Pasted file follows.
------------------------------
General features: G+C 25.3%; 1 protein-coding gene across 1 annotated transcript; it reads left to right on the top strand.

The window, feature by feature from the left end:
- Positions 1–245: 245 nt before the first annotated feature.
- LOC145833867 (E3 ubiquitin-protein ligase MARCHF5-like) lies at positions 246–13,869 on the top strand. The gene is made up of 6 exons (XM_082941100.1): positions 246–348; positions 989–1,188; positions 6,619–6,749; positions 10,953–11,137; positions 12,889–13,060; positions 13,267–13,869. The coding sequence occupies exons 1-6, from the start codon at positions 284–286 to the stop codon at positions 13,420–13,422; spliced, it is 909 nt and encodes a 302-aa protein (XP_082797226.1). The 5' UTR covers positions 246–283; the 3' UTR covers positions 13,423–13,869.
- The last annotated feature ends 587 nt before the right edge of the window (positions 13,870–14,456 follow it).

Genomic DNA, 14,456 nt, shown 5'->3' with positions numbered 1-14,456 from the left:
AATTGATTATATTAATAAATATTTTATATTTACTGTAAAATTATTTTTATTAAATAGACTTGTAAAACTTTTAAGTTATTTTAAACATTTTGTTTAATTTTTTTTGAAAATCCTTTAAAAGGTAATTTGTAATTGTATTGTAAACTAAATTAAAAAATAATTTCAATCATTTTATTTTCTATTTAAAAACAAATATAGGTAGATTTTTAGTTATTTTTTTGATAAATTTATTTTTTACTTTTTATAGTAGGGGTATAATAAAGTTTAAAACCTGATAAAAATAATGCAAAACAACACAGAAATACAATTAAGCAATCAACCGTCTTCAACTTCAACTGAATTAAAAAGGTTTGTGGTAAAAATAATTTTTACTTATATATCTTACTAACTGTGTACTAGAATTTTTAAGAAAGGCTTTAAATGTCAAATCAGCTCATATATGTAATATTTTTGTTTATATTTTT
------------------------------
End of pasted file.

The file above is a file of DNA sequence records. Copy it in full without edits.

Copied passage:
General features: G+C 25.3%; 1 protein-coding gene across 1 annotated transcript; it reads left to right on the top strand.

The window, feature by feature from the left end:
- Positions 1–245: 245 nt before the first annotated feature.
- LOC145833867 (E3 ubiquitin-protein ligase MARCHF5-like) lies at positions 246–13,869 on the top strand. The gene is made up of 6 exons (XM_082941100.1): positions 246–348; positions 989–1,188; positions 6,619–6,749; positions 10,953–11,137; positions 12,889–13,060; positions 13,267–13,869. The coding sequence occupies exons 1-6, from the start codon at positions 284–286 to the stop codon at positions 13,420–13,422; spliced, it is 909 nt and encodes a 302-aa protein (XP_082797226.1). The 5' UTR covers positions 246–283; the 3' UTR covers positions 13,423–13,869.
- The last annotated feature ends 587 nt before the right edge of the window (positions 13,870–14,456 follow it).

Genomic DNA, 14,456 nt, shown 5'->3' with positions numbered 1-14,456 from the left:
AATTGATTATATTAATAAATATTTTATATTTACTGTAAAATTATTTTTATTAAATAGACTTGTAAAACTTTTAAGTTATTTTAAACATTTTGTTTAATTTTTTTTGAAAATCCTTTAAAAGGTAATTTGTAATTGTATTGTAAACTAAATTAAAAAATAATTTCAATCATTTTATTTTCTATTTAAAAACAAATATAGGTAGATTTTTAGTTATTTTTTTGATAAATTTATTTTTTACTTTTTATAGTAGGGGTATAATAAAGTTTAAAACCTGATAAAAATAATGCAAAACAACACAGAAATACAATTAAGCAATCAACCGTCTTCAACTTCAACTGAATTAAAAAGGTTTGTGGTAAAAATAATTTTTACTTATATATCTTACTAACTGTGTACTAGAATTTTTAAGAAAGGCTTTAAATGTCAAATCAGCTCATATATGTAATATTTTTGTTTATATTTTT